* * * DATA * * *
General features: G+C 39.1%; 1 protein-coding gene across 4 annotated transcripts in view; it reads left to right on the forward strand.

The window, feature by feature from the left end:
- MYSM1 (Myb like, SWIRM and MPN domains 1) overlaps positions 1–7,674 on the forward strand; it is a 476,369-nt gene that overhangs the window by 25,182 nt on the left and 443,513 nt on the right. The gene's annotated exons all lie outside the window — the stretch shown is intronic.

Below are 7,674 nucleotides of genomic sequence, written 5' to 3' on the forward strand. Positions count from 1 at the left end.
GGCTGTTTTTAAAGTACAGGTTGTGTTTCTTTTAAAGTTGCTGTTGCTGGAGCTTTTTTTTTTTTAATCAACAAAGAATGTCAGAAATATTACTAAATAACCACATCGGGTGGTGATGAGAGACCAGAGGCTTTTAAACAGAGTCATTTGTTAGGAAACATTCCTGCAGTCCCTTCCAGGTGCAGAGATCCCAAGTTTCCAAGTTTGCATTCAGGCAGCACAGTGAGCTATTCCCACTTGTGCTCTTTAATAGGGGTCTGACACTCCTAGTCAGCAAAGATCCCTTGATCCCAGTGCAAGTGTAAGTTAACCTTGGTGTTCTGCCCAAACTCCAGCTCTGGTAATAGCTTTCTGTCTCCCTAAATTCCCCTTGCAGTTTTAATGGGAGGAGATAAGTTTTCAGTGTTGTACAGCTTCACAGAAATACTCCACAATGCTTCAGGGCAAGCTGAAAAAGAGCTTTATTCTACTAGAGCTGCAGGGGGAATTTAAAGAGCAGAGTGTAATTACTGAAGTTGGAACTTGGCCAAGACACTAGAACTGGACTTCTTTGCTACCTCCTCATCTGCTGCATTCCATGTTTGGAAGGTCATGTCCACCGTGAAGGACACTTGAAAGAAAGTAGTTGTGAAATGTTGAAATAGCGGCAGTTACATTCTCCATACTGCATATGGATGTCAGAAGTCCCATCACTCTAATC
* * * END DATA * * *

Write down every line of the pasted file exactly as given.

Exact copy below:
General features: G+C 39.1%; 1 protein-coding gene across 4 annotated transcripts in view; it reads left to right on the forward strand.

The window, feature by feature from the left end:
- MYSM1 (Myb like, SWIRM and MPN domains 1) overlaps positions 1–7,674 on the forward strand; it is a 476,369-nt gene that overhangs the window by 25,182 nt on the left and 443,513 nt on the right. The gene's annotated exons all lie outside the window — the stretch shown is intronic.

Below are 7,674 nucleotides of genomic sequence, written 5' to 3' on the forward strand. Positions count from 1 at the left end.
GGCTGTTTTTAAAGTACAGGTTGTGTTTCTTTTAAAGTTGCTGTTGCTGGAGCTTTTTTTTTTTTAATCAACAAAGAATGTCAGAAATATTACTAAATAACCACATCGGGTGGTGATGAGAGACCAGAGGCTTTTAAACAGAGTCATTTGTTAGGAAACATTCCTGCAGTCCCTTCCAGGTGCAGAGATCCCAAGTTTCCAAGTTTGCATTCAGGCAGCACAGTGAGCTATTCCCACTTGTGCTCTTTAATAGGGGTCTGACACTCCTAGTCAGCAAAGATCCCTTGATCCCAGTGCAAGTGTAAGTTAACCTTGGTGTTCTGCCCAAACTCCAGCTCTGGTAATAGCTTTCTGTCTCCCTAAATTCCCCTTGCAGTTTTAATGGGAGGAGATAAGTTTTCAGTGTTGTACAGCTTCACAGAAATACTCCACAATGCTTCAGGGCAAGCTGAAAAAGAGCTTTATTCTACTAGAGCTGCAGGGGGAATTTAAAGAGCAGAGTGTAATTACTGAAGTTGGAACTTGGCCAAGACACTAGAACTGGACTTCTTTGCTACCTCCTCATCTGCTGCATTCCATGTTTGGAAGGTCATGTCCACCGTGAAGGACACTTGAAAGAAAGTAGTTGTGAAATGTTGAAATAGCGGCAGTTACATTCTCCATACTGCATATGGATGTCAGAAGTCCCATCACTCTAATC